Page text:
Research Handbook on Representative Shareholder Litigation
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Research Handbook on Representative Shareholder Litigation

Edited by Sean Griffith, Jessica Erickson, David H. Webber and Verity Winship

Written by leading scholars and judges in the field, the Research Handbook on Representative Shareholder Litigation is a modern-day survey of the state of shareholder litigation. Its chapters cover securities class actions, merger litigation, derivative suits, and appraisal litigation, as well as other forms of shareholder litigation. Through in-depth analysis of these different forms of litigation, the book explores the agency costs inherent in representative litigation, the challenges of multijurisdictional litigation and disclosure-only settlements, and the rise of institutional investors. It explores how related issues are addressed across the globe, with examinations of shareholder litigation in the United States, Canada, the United Kingdom, the European Union, Israel, and China. This Research Handbook will be an invaluable resource on this important topic for scholars, practitioners, judges and legislators.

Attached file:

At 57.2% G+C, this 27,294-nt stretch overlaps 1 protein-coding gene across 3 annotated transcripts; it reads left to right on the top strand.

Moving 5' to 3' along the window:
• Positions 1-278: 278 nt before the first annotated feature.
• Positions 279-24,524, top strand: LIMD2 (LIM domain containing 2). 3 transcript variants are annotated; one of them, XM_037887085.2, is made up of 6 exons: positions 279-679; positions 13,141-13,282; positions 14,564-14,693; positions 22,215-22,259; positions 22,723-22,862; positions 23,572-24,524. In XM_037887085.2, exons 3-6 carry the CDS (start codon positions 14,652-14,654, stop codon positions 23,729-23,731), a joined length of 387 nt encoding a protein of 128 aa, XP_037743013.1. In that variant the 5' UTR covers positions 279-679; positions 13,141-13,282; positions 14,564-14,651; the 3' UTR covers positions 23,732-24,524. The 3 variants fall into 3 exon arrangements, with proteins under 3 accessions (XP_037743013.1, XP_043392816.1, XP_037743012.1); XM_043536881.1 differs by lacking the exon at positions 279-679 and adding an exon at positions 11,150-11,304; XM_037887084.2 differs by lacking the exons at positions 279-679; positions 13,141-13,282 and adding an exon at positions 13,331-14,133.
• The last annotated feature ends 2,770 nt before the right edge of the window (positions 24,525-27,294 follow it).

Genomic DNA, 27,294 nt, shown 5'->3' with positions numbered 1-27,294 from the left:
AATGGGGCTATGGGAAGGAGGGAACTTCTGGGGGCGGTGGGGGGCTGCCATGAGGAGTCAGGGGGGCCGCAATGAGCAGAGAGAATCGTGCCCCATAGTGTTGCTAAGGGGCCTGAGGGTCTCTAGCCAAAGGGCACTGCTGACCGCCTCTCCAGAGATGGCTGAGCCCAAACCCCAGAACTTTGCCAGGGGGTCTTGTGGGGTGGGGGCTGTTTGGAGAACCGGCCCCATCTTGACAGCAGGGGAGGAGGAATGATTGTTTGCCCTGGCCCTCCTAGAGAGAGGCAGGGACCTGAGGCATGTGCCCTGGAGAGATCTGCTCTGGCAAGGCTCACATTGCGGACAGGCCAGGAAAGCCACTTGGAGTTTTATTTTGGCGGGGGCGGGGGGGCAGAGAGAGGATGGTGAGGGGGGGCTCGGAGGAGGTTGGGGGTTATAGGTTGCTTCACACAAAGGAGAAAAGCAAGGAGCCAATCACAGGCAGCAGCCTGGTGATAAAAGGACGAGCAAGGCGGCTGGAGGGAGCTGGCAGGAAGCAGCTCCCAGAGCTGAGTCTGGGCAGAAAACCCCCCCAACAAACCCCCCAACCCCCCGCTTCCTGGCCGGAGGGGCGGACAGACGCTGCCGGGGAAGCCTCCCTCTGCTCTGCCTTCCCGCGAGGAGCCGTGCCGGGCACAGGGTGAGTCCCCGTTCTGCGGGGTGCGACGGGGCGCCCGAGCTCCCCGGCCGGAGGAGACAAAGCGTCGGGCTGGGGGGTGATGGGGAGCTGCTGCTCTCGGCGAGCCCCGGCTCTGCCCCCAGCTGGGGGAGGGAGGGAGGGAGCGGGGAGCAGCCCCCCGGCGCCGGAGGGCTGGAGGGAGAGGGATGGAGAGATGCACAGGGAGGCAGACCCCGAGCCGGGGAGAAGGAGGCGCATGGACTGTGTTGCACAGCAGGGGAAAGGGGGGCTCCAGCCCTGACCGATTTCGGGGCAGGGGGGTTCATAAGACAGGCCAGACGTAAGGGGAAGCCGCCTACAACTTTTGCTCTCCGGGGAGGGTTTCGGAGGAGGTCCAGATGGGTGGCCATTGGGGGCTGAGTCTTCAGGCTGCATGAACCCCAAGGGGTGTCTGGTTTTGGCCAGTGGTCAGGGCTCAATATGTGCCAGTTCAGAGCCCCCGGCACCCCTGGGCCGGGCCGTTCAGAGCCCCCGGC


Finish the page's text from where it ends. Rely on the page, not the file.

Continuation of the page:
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Chapter 11: Limiting litigation through corporate governance documents

Ann M. Lipton

Abstract

In response to a perceived increase in the amount of frivolous stockholder litigation, corporations have begun to insert provisions in their corporate governance documents that restrict shareholders’ ability to pursue private litigation. This chapter sheds light on how these limitations, such as forum selection clauses, arbitration clauses, feeshifting agreements, and minimum stake requirements, could be abused. The chapter begins with the historical evolution of these provisions and the shifting legal justifications for them. The chapter then explores some policy concerns regarding these limitations, including the scope of the limitations, the enforceability of such limitations, and, more broadly, the theoretical inquiry as to whether such limitations are appropriate for inclusion in corporate governance documents in the first instance. The author concludes that the answer can shift one way or another depending on whether one views the function of shareholder litigation as providing for compensation or deterrence.

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